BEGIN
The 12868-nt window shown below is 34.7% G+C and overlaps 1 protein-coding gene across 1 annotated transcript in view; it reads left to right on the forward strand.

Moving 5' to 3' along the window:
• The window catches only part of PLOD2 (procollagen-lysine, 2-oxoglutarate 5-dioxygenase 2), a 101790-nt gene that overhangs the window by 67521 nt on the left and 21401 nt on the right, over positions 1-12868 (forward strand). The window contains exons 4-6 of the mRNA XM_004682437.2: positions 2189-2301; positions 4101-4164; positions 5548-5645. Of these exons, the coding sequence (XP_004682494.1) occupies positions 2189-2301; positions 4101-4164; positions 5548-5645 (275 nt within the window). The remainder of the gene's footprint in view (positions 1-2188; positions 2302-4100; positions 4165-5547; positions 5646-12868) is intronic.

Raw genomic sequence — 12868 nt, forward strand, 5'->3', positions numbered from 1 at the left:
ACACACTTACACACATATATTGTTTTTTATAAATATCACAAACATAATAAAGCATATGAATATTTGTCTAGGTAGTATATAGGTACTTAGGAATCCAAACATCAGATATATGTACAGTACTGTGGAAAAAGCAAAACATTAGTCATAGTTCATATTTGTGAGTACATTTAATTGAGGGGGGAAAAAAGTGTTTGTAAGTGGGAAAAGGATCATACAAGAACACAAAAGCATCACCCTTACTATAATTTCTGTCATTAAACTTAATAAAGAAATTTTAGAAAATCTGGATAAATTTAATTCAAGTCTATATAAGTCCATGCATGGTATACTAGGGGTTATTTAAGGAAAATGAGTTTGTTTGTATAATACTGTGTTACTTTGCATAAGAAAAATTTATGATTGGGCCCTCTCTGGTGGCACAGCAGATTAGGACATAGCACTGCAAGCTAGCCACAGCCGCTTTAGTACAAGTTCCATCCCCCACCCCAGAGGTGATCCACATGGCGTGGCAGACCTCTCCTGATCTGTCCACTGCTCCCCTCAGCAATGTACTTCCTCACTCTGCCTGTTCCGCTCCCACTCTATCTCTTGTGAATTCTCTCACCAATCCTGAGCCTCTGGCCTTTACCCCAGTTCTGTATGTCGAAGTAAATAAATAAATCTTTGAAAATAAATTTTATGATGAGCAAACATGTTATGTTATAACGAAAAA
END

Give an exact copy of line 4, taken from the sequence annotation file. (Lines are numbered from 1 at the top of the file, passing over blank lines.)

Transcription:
Raw genomic sequence — 12868 nt, forward strand, 5'->3', positions numbered from 1 at the left: